One part that I did struggle with here in the book was the world building. I felt it lacked a little in places since this world is massive and there are so many different tribes with varied histories. Also every tribe has a unique interaction with each other depending on that history. We did get some fascinating information on both the Oren-Yaro as well as the Ikessar. Since I am reviewing this a s a digital NetGalley copy I am not totally sure if there was a map in the final copy but I think that would have helped me a bit more too.

Besides Tali and her wonderfully woven characters I honestly couldn’t fault the pacing or the structure of this story. There are flashbacks scattered throughout the book which can be done to death but the author has managed to put them into the story in a way that doesn’t break your immersion at all. If anything they add to the plot and the ongoing complexity of Tali as our POV. Also for a story like this to be in first person and manage to keep secrets from the reader is a huge feat.

Definitely would recommend this for fans of either Robin Hobb or a Song of Ice and Fire. Also a great book that would work as an entry point to grimdark since this isn’t distinctly part of the genre but would definitely feature some key elements of the plots typically associated with it. There is a lot of blood basically and I loved it. The next book in the series can’t come sooner!

Thank you to NetGalley, Nazia and Orbit Books for an EArc of this book in exchange for review! The Wold of Oren Yaro is out now.

★★★★/5

Review: The Book of Koli by M.R Carey

‘A door in the forest was a thing out of story, and in the story there would be an elf or an ogre on the other side, but I did not think twice.’

So, every read a book synopsis, or even just convinced yourself without reading one, what a book is about and it turns out to be something totally different? This was me with The Book of Koli. What I thought was a new entry to the genre of the New Weird turned out to be a totally relevant tale of a world lost that might be saved. Other readers of M.R Carey’s novels will find themselves in familiar territory here. If like me you just read his comics, then yo are still in for a treat.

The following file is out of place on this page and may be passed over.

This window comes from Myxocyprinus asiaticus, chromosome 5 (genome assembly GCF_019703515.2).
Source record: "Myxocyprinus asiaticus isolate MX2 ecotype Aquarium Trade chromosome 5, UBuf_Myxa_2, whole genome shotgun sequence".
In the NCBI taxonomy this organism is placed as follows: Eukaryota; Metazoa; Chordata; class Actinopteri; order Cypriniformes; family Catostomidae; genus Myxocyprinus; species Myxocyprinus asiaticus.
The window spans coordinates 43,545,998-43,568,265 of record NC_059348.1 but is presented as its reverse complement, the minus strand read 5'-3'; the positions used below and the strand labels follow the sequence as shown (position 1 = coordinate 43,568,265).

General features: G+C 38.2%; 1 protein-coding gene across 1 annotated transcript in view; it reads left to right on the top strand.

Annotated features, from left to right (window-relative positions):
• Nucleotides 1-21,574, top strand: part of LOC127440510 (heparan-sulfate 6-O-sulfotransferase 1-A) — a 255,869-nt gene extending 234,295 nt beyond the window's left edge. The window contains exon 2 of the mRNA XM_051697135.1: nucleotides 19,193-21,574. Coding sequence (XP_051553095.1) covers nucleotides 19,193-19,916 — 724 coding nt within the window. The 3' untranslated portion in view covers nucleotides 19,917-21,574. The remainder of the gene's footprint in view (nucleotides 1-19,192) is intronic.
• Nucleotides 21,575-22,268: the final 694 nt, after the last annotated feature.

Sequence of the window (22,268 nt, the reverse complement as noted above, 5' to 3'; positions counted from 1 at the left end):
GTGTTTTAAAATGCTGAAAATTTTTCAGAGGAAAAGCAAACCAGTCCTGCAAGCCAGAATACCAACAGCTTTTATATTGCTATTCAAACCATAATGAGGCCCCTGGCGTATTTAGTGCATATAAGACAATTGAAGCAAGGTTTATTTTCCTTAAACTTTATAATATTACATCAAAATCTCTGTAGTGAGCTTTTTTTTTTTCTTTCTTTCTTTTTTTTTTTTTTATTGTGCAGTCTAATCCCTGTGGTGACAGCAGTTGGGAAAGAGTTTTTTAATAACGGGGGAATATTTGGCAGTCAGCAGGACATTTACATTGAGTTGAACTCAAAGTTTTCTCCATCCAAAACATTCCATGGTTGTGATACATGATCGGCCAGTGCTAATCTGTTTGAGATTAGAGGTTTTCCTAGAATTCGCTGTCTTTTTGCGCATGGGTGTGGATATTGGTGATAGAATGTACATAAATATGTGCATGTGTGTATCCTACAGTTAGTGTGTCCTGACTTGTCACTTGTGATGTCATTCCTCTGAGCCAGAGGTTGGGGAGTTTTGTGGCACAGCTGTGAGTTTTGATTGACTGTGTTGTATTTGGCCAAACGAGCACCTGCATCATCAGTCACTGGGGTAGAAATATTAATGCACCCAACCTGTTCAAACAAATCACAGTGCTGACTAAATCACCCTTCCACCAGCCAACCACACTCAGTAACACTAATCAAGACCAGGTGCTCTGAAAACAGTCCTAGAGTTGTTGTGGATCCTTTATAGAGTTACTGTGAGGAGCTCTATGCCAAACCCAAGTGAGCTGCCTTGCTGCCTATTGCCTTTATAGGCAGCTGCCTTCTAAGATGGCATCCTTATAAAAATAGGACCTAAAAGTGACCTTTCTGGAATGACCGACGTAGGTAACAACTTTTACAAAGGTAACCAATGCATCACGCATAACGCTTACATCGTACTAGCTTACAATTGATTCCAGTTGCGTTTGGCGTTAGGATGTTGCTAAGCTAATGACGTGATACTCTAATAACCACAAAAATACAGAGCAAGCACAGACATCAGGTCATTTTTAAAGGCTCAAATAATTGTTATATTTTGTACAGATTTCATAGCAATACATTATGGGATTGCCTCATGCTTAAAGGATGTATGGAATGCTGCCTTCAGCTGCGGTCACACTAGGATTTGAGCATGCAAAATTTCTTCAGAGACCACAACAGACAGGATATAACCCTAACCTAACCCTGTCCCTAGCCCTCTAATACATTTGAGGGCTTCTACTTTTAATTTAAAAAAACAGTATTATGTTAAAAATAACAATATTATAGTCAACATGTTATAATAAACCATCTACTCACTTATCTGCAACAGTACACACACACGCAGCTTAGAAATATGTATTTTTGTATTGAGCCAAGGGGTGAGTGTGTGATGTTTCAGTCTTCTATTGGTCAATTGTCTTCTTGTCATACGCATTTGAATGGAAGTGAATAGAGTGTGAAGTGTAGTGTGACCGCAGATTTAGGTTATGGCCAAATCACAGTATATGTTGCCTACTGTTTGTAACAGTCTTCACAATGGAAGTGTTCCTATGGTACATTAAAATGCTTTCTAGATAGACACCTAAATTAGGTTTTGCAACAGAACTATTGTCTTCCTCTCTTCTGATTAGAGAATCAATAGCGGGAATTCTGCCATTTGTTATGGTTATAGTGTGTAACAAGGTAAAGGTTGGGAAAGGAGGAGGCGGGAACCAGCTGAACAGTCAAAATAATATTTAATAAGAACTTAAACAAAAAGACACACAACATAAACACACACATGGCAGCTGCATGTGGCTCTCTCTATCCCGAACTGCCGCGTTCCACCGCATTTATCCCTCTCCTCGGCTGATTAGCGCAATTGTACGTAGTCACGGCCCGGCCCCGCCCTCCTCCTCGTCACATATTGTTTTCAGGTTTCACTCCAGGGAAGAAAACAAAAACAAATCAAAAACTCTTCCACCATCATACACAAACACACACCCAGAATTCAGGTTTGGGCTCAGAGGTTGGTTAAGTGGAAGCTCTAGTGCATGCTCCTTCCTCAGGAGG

Beyond the walls of the small village of Mythen Rood lies an unrecognizable world. A world where overgrown forests are filled with choker trees and deadly vines and seeds that will kill you where you stand. And if they don’t get you, one of the dangerous shunned men will. Koli has lived in Mythen Rood his entire life. He knows the first rule of survival is that you don’t venture beyond the walls. What he doesn’t know is – what happens when you aren’t given a choice?

This caught my attention just before Christmas when this was announced, and like I said I was totally convinced this was the beginning of a New Weird trilogy where nature has turned on us in a world that has well and truly changed. Not quite, what we have here is a book that is very much dystopian setting but this is a story of man much like Earthsea or the Dark Tower, on a journey to bring a world back.

The world itself we do come to realise is what we would know as the U.K but in a cruel state of post apocalyptic conditions. I found the world building very hard at times to maneuver and I am still unsure of certain parts of where exactly is in the novel. I think this was down to the fact the Koli, as a protagonist has only ever known this world and is telling his story from living there. It was a little frustrating but I got over it very quickly once the story kicks off.

Koli is a great central characters to experience this world through. This is the first book in a trilogy due to come out over one year and this is such a solid start Koli’s story. As I usually find with young protagonists in any apocalyptic novel, Koli did irritate me mildly with his naivety that comes usually with these stories. However he very quickly shows a resilience with a warm and tender heart. Koli is very unlike a lot of male protagonists where he is very aware of his emotions and frequently will cry or admit his feelings without fear.

I do want to talk about one particular aspect of this books and it is how the people of Mythen Rood and beyond treat the LGBTQ+ members of this world . Koli has no toxic masculine hang ups from what I could notice, even being openly honest about exploring his sexuality. There seems to be none of that macho boy bullshit I am usually used to coming across in this genre. There are trans characters (not a huge amount I will say) living in this world, many of them being able to identify themselves openly in their communities and accepted. Again, no hang ups here where someone has spoken out about their true identity and that made this a far more realistic read.